A move to Zurich is enabling more and more firms to hit the business their existing bases cannot reach. But despite the tax benefits and being a Solvency II-free zone, the move is not without its challenges. And a warm welcome from local players is far from guaranteed

Switzerland has suddenly become the place to be for growing reinsurance groups. Less than two months after Lloyd’s (re)insurer Amlin announced its intentions to set up a reinsurance company in Zurich, rival Catlin followed suit with its own plans for a new $1bn business. A week later, on 5 July, Tokio Millennium Re, the reinsurance division of Japanese insurance group Tokio Marine, revealed that it had chosen Zurich as one of the locations for its two new reinsurance offices as part of an expansion and restructuring plan.

The three newcomers’ aim is simple: tap the continental European business that never makes it to their established bases of operation.

“Reinsurance business from the smaller European cedants does not typically cross water to London, Bermuda or the USA,” Catlin spokesman James Burcke says. “People like to buy locally. In addition, Europe is a direct market, while London and Bermuda in particular are broker markets. If you want to write this business, you have to join the market.”

But the moves raise a number of questions. The first is why firms would choose Switzerland rather than Germany or France.

The country’s more favourable tax regime may have been a consideration, as may the fact that it is outside the EU, and thus allows reinsurers to write European business without being subject to the European Commission’s Solvency II directive, whose effects are currently unclear.

The reinsurers themselves, however, give different reasons. “When you make a decision like this, tax is always a consideration. However, we selected Zurich because over the past five years we have seen it emerge as the real reinsurance centre in Europe,” Burke says.

In addition to Swiss Re, Zurich is home to a number of reinsurance companies and subsidiaries of larger groups, and so has many of the facilities a new firm will need. “Switzerland provides Amlin with strategic flexibility, a strong professional workforce, and a solid legal and regulatory environment. One of the key drivers was the availability of good-quality, experienced underwriters with an in-depth knowledge of the European markets,” Amlin Re Europe chief executive Philippe Regazzoni says.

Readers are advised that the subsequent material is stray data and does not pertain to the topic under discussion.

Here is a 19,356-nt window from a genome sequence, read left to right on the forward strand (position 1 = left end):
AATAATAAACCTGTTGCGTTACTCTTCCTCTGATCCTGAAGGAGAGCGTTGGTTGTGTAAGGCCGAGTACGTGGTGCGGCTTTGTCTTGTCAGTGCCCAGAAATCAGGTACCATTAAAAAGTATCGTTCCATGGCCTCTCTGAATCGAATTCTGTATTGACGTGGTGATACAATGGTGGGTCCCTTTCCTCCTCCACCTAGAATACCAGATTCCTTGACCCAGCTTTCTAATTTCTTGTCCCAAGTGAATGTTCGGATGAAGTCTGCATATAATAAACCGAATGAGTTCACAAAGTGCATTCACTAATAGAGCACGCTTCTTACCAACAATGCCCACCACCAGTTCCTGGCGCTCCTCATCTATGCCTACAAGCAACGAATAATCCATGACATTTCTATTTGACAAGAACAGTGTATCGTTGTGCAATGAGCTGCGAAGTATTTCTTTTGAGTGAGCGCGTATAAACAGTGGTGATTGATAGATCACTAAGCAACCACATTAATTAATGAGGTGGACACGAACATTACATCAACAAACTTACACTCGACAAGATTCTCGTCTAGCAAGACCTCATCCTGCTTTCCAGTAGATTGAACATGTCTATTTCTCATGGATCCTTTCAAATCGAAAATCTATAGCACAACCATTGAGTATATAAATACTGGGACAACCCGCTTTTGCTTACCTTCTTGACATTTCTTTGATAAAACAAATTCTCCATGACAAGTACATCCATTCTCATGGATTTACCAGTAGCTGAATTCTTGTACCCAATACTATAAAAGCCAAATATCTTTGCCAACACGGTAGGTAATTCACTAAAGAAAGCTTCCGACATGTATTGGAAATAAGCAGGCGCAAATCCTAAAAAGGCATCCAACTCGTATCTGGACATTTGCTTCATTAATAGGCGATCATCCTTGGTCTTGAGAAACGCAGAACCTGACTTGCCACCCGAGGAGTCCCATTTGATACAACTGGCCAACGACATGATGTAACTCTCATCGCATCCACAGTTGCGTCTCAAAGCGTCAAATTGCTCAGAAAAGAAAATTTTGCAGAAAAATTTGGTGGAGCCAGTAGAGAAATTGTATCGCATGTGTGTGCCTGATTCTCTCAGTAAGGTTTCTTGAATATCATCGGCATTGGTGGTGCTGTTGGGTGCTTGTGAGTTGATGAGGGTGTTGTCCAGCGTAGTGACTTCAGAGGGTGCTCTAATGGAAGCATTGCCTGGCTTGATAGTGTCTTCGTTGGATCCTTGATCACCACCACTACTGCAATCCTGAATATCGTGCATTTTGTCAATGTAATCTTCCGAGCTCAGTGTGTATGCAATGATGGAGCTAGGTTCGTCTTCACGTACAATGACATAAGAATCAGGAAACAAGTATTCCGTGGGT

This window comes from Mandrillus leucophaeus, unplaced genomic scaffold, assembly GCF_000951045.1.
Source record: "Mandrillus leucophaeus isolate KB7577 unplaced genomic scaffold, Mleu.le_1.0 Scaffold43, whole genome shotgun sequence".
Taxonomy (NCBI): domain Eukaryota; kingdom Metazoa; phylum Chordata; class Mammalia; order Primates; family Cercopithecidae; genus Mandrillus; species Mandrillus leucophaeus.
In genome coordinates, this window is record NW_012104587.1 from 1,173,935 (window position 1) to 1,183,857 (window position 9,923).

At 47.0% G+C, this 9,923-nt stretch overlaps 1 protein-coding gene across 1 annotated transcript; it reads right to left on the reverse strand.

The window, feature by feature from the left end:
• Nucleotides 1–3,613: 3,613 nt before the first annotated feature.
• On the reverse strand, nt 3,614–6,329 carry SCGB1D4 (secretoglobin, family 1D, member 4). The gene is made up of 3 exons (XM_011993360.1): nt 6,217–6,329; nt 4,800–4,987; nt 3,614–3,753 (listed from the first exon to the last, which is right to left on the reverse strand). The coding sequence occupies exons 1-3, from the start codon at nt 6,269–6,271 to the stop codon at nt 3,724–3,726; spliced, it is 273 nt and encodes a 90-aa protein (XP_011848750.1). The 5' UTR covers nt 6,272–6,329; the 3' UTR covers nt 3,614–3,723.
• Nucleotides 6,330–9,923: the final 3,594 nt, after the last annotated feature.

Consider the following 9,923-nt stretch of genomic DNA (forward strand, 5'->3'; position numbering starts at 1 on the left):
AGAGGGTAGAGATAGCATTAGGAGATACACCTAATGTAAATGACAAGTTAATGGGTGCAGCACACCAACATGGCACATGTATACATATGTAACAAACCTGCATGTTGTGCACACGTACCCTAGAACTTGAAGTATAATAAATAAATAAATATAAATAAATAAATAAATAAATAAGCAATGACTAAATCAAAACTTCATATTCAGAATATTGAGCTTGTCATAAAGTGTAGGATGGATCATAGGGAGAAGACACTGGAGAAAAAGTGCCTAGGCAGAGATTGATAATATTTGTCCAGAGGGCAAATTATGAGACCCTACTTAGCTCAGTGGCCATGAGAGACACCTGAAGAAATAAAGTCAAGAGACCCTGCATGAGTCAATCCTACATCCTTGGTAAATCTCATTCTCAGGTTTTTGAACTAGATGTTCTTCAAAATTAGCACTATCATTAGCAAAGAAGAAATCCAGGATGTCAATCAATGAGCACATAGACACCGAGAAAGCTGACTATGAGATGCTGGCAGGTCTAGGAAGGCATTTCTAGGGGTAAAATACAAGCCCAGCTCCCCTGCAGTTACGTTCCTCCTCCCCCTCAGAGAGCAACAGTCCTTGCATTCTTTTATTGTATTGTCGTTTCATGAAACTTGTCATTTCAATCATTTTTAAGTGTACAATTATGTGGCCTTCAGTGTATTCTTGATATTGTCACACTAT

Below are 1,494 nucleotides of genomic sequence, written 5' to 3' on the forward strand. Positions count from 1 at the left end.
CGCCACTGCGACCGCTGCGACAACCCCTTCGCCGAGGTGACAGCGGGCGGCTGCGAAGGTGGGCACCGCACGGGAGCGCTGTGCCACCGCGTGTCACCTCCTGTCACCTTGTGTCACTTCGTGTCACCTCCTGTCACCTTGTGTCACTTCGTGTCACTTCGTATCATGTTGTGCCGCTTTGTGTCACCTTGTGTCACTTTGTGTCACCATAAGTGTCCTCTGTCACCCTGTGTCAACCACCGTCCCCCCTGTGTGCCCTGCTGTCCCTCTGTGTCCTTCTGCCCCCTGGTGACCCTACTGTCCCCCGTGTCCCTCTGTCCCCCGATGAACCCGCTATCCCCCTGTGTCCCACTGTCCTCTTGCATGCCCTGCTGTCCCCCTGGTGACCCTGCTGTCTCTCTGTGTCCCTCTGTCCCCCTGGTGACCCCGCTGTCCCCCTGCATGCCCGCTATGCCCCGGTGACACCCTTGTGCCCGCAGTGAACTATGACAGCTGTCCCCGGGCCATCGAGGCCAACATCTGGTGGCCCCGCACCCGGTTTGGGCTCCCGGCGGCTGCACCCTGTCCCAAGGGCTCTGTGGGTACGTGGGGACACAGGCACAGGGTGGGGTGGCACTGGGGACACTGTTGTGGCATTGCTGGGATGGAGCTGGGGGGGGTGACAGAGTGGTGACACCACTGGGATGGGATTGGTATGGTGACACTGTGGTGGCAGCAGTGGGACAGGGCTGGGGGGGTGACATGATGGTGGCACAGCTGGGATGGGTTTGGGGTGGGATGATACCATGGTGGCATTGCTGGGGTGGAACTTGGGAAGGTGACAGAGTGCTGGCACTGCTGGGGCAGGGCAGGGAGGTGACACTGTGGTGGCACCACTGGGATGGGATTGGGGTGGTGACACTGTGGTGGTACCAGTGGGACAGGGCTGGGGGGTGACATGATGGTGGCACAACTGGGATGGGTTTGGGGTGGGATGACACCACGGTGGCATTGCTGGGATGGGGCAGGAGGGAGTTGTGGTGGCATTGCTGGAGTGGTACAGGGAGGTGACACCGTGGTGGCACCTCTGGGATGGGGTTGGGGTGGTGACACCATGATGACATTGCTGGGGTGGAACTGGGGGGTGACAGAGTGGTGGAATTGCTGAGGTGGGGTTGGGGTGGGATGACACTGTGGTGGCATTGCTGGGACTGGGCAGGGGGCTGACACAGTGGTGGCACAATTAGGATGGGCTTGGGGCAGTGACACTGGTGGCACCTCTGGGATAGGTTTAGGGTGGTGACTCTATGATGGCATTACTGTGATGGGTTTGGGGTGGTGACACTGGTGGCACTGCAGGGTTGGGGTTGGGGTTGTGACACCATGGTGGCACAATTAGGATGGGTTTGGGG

No straight run

The timing of the launches, when the global reinsurance industry is in the throes of a soft market, and the fact that their target market is dominated by the most formidable players in the business, might also be questioned. Some feel the new entrants will find breaking into continental Europe a challenge because of the incumbents’ desire to hang on to profitable business, the tight relationship between reinsurers and cedants, and the fact that they will not be able to rely on brokers to make introductions. In addition, the influx of new players could boost competition, making conditions even tougher.

“Any company is going to be attracted to large markets where there are profits to be made, but getting to the good business is not going to be that straightforward,” says stockbroker Collins Stewart’s analyst, Ben Cohen.

In addition, they run the risk of alienating their suppliers. “The large European reinsurers are generally the biggest providers of reinsurance capacity to the primary businesses of Lloyd’s companies, so they will need to be careful about how they compete with their capacity providers,” Cohen says.

Banking on Solvency II

Reinsurers are relying on the fact that Solvency II, which comes into force in January 2013, will increase demand for reinsurance, as cedants seek greater protection from a more diverse panel of providers. “From our perspective, the pie is getting larger,” Tokio Millennium Re’s president and chief executive Tatsuhiko Hoshina says.

But some question whether the benefits of Solvency II merit the attention being lavished on Zurich. “More insurers coming in is definitely not good for the established players,” Cohen says. “There is a little more opportunity in Europe because of Solvency II and the need for capital relief, but certainly not on the same scale as there was in moving to Bermuda after Hurricane Katrina, which offered a very near-term payback.”

While Solvency II is still three years away, the reinsurers are not pinning all their hopes on opportunities from the directive. Catlin, for example, will initially write political risk and trade credit reinsurance. “There is a relatively small number of companies in Europe that underwrite this coverage, and there is a significant need for capacity that we believe we can fill,” Burke says.

In addition, the newcomers are willing to be patient, and are not expecting immediate results, Hoshina says. “Especially in the European market, where the relationships between reinsurers and cedants are very tight, we don’t expect to be able to get large shares from day one.” GR

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